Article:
Recent measures by governments in some Asian countries to regulate Bitcoin exchanges seem to have had little detrimental impact on its price – quite the opposite, in fact, according to GlobalData’s latest analysis of the global cryptocurrency value chain.
The surge in Bitcoin prices means that the cryptocurrency’s market valuation has now crossed $75 billion. Bitcoin prices have already quadrupled since the start of 2017, with a single Bitcoin surging from a value of $1,000 in January to more than $4,760 in August.
In August alone, Bitcoin prices increased by almost 70% from $2,784 on July 31.
While regulators are now stepping in with new rules for cryptocurrency exchanges, that’s actually good news, said Siddharth Agarwal, lead financial analyst at GlobalData.
“Regulations will legalize bitcoin and other cryptocurrencies, bringing them closer to national currencies and leading to even wider acceptance,” he said.
The increasing regulation is intended to check money laundering, terrorism financing, and other illegal activities by discouraging use of Bitcoin purely for the anonymity it offers. However, the regulation is also expected to have a positive impact on the fledgling cryptocurrency industry, Agarwal says. “As the regulatory environment is now stabilizing, we will see massive growth in startups dealing with bitcoin and other cryptocurrencies.”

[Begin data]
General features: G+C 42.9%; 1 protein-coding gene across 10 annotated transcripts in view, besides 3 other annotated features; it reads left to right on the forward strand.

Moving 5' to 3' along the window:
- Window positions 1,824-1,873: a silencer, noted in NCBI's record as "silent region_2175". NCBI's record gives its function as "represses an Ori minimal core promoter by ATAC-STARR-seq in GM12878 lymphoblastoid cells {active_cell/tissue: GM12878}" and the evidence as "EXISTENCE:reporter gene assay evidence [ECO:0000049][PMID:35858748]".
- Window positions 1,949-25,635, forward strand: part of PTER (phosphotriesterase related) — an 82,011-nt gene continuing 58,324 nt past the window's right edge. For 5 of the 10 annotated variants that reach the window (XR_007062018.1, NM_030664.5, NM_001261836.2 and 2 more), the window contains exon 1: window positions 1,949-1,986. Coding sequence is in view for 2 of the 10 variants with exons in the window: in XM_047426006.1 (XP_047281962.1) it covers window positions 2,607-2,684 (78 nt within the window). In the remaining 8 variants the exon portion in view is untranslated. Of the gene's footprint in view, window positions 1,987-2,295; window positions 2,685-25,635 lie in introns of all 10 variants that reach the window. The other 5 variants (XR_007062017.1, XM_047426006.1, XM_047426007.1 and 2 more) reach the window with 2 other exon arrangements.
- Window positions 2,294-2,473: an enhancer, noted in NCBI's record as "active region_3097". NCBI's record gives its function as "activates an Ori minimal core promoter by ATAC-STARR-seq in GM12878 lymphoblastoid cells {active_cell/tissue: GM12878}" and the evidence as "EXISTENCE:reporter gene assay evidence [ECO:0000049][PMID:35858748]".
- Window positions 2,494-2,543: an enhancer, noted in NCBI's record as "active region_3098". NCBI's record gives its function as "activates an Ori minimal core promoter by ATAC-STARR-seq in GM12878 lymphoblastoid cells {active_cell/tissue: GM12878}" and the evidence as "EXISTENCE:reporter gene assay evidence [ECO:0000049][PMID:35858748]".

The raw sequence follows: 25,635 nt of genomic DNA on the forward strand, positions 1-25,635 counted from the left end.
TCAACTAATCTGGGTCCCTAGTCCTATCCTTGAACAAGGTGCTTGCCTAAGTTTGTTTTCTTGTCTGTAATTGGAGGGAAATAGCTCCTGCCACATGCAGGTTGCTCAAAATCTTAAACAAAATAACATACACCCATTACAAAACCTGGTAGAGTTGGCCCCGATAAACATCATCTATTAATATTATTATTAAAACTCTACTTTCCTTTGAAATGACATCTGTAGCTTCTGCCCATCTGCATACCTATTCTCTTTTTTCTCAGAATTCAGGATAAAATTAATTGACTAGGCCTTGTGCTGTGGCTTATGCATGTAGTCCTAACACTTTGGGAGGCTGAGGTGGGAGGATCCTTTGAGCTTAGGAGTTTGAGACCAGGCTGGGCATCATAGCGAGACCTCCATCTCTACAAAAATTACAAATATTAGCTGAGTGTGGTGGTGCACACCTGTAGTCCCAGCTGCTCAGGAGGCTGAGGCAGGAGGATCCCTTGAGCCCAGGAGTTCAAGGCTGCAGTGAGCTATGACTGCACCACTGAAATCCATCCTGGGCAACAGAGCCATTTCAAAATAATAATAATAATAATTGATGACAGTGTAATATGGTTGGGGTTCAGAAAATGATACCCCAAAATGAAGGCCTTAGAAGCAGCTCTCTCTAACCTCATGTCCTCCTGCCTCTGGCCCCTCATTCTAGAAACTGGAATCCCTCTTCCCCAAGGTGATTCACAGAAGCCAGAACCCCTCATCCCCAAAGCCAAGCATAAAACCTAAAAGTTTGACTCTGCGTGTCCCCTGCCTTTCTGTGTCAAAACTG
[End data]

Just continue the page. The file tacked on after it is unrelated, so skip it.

The current growth witnessed in Bitcoin seems to resemble the Nasdaq bull run during the dot-com bubble; the Nasdaq composite stock market index, which includes many technology companies, rose from around 800 in early 1995 to 5,000 five years later.
The real use-case of Bitcoin is growing as it becomes increasingly mainstream.
However, the number of Bitcoins that can be mined is limited to 21 million, of which 16.5 million are already in circulation. As Bitcoin mining becomes increasingly difficult, this could further drive bitcoin prices upwards. As a result, Bitcoin could emerge as the new asset class for high-risk modern investors.
GlobalData’s Fintech Database tracks 57 start-ups operating across the cryptocurrency value chain, of which 21 are headquartered in Asia.